I just finished giving our bathroom vanity a major makeover, and I’m here today with the big reveal and all of the details on how I painted my factory-finish laminate cabinets.
This is a project that I was honestly pretty intimidated by. I’ve painted wood cabinets quite a few times before (click here for a tutorial on that!), and it generally turns out great. But, in this home, we have painted cabinets that are not real wood – they’re just a factory-finish laminate cabinet, which doesn’t generally lend itself well to just painting right over.
This post is sponsored by Wagner.
The key to painting laminate or factory finish wood cabinets is to prime with the right primer. The surface of these cabinets is extremely shiny and smooth and, without proper prep work, the finish will scratch right off.
Another important factor is going to be choosing a high-quality paint that’s meant for cabinetry. In the past, I’ve painted cabinets with plain ol’ latex paint. This time, I went with Cabinet and Trim enamel and it’s worlds different from what I’m used to using! Latex paint never holds up as well or gives nearly as good of a finish as this does. Cabinet and trim paint is specially formulated to be self-leveling and extremely durable, and it doesn’t require any sort of a top coat, which is a huge time-saver.
Are you ready for all of the details on how I painted our laminate bathroom cabinets? Let’s do this!
how to paint laminate cabinets
- Wagner FLEXiO 3000
- Zinsser BIN Primer
- Foam paint roller
- High-quality paintbrush
- Behr Cabinet + Trim Enamel (the color I used is called Sculptor’s Clay)
- 320-grit sandpaper
Note: You can also click here to see my Instagram highlight reel and get a closer look at how this whole project went down!
Step one: Prep and prime
Your first step is to thoroughly clean the cabinets and lightly sand them. You aren’t looking to remove the finish at all, you just want to scuff it up a little bit so the primer can grip better.
Once you’ve done a quick sanding, you are ready to prime! The specific primer I linked above is the only primer that I’d recommend using over any sort of laminate cabinets or furniture. It’s shellac-based so it’s incredibly durable, and it’s meant to grip to a wide variety of surfaces.
Because it’s a shellac-based primer, clean-up can be messy and difficult. For this reason, I didn’t use my sprayer for priming. I just brushed it on with a foam roller and my paintbrush – it was the exact same color as my cabinetry, so the visual difference is minimal.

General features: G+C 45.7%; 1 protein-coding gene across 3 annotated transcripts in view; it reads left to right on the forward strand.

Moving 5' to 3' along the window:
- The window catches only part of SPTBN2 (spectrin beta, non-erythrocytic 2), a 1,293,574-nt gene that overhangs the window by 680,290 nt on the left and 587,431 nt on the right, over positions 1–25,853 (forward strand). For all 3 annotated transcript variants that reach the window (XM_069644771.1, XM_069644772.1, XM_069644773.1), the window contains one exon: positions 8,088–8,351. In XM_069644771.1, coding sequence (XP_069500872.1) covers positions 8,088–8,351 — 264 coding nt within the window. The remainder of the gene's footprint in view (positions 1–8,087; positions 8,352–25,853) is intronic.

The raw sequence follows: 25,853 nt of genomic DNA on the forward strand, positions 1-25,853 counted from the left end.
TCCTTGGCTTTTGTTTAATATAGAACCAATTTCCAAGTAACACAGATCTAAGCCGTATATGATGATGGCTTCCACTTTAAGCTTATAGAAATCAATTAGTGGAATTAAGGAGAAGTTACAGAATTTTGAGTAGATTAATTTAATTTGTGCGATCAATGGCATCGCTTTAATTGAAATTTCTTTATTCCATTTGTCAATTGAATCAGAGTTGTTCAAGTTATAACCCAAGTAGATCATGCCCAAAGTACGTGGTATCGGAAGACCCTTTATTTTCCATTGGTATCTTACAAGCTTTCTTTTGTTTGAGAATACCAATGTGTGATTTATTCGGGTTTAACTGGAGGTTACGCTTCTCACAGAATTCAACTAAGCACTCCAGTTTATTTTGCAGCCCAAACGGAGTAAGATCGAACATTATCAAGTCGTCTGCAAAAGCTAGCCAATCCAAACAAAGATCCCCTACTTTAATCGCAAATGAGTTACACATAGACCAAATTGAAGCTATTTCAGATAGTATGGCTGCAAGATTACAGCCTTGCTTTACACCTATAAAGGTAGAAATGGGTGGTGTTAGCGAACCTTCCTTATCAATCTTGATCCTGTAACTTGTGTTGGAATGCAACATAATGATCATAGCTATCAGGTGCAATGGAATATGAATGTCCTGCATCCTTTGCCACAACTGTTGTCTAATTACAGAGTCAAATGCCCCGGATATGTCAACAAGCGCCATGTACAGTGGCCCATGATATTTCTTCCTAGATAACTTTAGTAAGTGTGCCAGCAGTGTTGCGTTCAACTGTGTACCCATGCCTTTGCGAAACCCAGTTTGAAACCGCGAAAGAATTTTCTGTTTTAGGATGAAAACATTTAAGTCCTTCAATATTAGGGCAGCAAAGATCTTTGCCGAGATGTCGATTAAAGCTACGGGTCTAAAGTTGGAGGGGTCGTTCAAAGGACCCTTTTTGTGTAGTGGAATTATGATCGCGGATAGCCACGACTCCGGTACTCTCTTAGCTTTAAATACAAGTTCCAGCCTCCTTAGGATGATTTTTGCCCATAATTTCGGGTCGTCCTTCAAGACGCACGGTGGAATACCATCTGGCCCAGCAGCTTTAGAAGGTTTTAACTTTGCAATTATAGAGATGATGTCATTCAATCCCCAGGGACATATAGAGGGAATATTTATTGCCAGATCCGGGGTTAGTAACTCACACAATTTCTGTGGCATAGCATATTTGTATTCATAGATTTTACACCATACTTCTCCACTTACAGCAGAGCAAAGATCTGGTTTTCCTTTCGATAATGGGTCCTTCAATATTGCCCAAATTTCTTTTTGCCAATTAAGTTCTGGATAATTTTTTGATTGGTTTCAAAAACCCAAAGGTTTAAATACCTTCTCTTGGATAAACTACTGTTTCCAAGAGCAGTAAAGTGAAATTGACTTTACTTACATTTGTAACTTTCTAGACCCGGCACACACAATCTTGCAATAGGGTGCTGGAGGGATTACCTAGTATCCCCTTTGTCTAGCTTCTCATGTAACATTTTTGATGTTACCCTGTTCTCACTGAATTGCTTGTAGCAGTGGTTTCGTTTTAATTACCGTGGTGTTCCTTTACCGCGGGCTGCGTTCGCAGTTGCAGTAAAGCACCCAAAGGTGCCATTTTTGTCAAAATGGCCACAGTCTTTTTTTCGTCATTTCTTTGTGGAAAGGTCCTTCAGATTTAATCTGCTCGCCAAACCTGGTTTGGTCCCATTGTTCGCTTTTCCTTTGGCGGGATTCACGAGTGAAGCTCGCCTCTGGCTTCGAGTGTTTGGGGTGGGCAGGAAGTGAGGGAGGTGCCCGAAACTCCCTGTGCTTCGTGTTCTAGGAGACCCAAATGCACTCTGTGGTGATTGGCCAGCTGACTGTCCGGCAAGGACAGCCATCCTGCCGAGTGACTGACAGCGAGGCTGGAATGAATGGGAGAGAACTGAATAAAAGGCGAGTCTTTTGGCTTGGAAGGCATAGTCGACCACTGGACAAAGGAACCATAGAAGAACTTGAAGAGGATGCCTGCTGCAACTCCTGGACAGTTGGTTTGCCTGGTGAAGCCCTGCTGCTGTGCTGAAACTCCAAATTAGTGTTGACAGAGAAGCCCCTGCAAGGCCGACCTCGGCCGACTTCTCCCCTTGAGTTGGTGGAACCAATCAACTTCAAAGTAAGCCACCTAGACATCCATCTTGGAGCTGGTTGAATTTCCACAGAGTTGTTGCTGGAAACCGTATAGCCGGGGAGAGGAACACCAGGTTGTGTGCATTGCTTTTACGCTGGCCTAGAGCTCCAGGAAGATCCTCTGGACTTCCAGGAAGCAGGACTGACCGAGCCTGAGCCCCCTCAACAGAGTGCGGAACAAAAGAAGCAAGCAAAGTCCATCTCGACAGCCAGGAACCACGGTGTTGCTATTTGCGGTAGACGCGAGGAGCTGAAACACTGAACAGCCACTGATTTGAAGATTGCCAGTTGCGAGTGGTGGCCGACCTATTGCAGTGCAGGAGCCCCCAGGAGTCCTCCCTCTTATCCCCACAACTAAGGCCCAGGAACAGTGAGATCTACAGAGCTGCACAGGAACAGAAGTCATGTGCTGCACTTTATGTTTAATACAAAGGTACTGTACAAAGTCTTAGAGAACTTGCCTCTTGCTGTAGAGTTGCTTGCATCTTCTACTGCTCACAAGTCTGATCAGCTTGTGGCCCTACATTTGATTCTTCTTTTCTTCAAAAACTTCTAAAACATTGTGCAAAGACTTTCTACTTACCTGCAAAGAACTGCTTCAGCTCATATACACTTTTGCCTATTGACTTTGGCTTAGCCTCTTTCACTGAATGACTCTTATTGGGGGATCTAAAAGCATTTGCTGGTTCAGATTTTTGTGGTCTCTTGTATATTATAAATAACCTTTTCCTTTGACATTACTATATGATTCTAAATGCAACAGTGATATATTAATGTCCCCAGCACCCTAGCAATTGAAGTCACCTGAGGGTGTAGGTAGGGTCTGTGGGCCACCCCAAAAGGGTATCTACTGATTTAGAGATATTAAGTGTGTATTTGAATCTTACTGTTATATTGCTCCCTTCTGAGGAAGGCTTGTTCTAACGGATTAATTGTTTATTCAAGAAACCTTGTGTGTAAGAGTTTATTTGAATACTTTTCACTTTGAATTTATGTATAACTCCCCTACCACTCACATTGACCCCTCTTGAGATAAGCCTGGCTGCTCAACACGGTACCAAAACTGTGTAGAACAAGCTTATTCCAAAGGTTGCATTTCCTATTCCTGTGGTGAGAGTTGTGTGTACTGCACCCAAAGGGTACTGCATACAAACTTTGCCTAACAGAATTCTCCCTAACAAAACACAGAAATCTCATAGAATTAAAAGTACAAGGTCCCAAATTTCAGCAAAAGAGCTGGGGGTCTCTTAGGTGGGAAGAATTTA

I did two coats of primer on the cabinets to ensure a really good base. Once it has dried for at least an hour, it’s ready for a top coat!
step two: spray two coats of your chosen color
Once the primer is dry, it’s time to paint!
For this part of the project, I busted out my secret weapon for a perfect paint finish every time – my Wagner FLEXiO 3000. I’ve been using it for years and years and it’s so, so trustworthy and easy to use.
I’ve written so many posts over the years about how to use a paint sprayer, so if you’re new to it and want to learn more, this post is a good starting point! For this particular project, I brought the doors and drawer fronts outside to spray, and I ended up painting the base of the cabinets by hand. The only reason I didn’t also spray the base is because it’s so small – I knew the prep work needed to use the sprayer would take longer than it would to just paint it!
I was really impressed with the quality of the Behr Cabinet + Trim Enamel – it does a really fantastic job of self-leveling and, especially with the paint sprayer, the finish is just about perfect.
The color I chose for the vanity is Sculptor’s Clay by Behr – it’s a really beautiful, light-toned neutral, and it warms things up in this bathroom so much.
step three: allow to dry, then assemble!
Once everything is all dry, you’re ready to put it all back together! You can re-attach and close the cabinet doors in as little as two hours and you won’t have any sticking, which is a really great feature of this paint.
My cabinets didn’t have any hardware on them at all, and I’ve been dying to add it for quite some time now. So, I grabbed some pretty gold hardware from Amazon and installed it before putting everything back together (it’s linked below!).
It’s really easy to add hardware to bathroom or kitchen cabinets – if you haven’t tried it yet, click here for my full tutorial on how it’s done!
Adding the hardware really took things up a notch and made it feel more complete. It always blows my mind how much of a difference such a small little change can make!
You may notice that the countertop also have a totally new look. Would you believe me if I told you they’re the exact same counters as before, just with a fresh coat of epoxy?!
I’ll be spilling all of the details on this huge project and how it came together in a separate post, but I’m so beyond happy with how this all turned out!
Click here to learn more about Wagner’s FLEXiO 3000 sprayer and see if it’s a good fit for you!